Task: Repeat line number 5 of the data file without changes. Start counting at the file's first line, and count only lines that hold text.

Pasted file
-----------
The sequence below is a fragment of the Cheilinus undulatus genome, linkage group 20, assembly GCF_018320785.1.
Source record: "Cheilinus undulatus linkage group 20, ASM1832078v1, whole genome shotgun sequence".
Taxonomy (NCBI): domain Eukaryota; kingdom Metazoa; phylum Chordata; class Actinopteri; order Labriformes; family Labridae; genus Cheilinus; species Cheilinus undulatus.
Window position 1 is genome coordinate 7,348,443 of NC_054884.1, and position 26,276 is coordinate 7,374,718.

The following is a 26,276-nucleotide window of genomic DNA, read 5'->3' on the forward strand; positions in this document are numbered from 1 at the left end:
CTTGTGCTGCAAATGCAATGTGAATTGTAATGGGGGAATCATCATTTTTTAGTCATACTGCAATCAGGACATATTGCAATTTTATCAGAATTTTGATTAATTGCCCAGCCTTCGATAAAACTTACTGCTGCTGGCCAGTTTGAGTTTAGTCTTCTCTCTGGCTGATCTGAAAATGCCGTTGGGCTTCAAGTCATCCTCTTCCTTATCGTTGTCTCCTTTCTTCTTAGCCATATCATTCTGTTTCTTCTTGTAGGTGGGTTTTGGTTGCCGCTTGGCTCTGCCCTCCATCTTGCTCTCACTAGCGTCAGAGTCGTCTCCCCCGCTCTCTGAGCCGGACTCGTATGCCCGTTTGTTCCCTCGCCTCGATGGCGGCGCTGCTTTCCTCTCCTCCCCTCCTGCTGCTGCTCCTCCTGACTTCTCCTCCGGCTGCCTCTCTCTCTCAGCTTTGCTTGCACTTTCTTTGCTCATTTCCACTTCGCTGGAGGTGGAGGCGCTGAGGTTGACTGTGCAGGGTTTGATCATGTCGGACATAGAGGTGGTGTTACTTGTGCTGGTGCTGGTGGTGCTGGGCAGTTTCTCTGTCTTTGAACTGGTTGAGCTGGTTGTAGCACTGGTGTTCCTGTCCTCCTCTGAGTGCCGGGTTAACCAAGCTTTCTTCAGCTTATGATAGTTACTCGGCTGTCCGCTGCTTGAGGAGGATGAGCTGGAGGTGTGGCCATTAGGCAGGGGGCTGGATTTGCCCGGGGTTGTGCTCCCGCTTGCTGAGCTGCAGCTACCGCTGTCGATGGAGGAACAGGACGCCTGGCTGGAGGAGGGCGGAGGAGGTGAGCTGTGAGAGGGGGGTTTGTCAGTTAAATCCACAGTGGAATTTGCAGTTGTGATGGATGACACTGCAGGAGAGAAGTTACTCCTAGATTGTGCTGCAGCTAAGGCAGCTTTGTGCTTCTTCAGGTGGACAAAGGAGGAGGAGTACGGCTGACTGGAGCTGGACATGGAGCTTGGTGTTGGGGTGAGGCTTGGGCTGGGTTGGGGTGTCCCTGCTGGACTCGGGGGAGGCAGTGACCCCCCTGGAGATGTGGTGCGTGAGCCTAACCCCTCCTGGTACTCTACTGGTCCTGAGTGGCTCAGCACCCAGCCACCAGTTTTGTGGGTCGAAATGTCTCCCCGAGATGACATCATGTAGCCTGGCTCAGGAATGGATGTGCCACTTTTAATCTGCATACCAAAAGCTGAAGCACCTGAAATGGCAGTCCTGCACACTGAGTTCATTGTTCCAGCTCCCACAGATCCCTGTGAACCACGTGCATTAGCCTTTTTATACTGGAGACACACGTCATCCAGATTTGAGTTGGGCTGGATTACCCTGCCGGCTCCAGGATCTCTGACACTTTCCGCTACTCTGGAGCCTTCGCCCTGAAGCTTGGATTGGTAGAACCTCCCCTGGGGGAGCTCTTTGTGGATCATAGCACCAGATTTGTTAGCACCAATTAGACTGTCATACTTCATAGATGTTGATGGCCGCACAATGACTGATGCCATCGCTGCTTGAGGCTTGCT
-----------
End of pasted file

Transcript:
The following is a 26,276-nucleotide window of genomic DNA, read 5'->3' on the forward strand; positions in this document are numbered from 1 at the left end: